5. Chromosomal Abnormalities and Gender XXY: Klinefelter Syndrome: look male, small penises and testes. Grow tall. Hips feminize. Some breast development. Testes do not enlarge, no sperm production. High voices. No pubic and facial hair. Become loners/don’t date/no sex. Why? XYY Syndrome: Higher rates of incarceration. Researchers found that they do not have raised testosterone levels, and the main crimes are petty in nature. However, they are unusually tall, have low level of intellectual functioning. ->biological factors influence social factors.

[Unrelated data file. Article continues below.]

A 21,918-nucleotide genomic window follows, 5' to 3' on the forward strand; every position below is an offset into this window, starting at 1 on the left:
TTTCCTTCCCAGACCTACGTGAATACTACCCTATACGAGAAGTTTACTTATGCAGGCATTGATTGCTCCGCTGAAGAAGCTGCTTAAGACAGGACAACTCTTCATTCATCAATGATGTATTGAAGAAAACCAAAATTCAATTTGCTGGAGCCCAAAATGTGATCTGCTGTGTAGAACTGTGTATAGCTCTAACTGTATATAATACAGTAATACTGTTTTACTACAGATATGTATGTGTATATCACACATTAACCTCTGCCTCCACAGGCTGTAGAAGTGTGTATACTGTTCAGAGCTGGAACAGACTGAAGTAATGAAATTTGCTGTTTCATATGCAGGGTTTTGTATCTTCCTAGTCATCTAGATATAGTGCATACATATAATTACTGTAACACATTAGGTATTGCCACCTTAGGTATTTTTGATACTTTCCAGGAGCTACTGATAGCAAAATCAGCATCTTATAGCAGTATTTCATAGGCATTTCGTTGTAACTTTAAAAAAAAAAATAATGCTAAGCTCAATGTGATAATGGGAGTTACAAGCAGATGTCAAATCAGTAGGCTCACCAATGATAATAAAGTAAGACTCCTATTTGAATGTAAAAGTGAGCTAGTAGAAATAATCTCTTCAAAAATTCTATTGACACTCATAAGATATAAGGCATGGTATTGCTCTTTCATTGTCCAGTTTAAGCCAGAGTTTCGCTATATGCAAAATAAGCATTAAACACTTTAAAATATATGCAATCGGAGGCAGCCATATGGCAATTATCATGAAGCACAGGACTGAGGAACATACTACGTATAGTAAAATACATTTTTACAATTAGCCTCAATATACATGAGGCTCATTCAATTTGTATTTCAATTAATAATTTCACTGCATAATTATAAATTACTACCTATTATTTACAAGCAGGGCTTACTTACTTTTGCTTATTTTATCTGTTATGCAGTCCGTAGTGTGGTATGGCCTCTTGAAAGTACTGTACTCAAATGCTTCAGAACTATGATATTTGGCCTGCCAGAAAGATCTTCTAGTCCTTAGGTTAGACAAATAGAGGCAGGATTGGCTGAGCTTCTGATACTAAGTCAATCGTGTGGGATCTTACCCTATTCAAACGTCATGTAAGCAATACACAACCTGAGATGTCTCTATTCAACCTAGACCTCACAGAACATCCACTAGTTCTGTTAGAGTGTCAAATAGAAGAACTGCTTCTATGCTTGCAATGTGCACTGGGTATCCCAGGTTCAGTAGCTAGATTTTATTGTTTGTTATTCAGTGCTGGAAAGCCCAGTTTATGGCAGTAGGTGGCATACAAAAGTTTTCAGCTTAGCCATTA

6. Prenatal Hormones and Gender During the 6th week of pregnancy Y ->androgens (hormones)-> male sexual organs and genitalia. Adrenogenital Syndrome (AGS) (congenital adrenal hyperplasia (CAH) 1-5,000 to 1-15,0000 births. Individuals exposed to abnormally high levels of androgens prenatally. If detected at birth hormones can be regulated. Males and females may have AGS, genetic females more severely affected. Females whose reproductive organs had developed and then were exposed. ->enlarged clitoris, labia may fuse, vagina may close Sex organs redesigned, hormones to regulate puberty Behavior: AGS: girls tomboys, prefer slacks/shorts. Like boy toys, like boys as playmates, rough house. Older AGS girls attracted to full time work vs. Homemaking/kids Not more aggressive Many desire romance, marriage, and motherhood One study found no differences in rough housing Delay in dating/sex,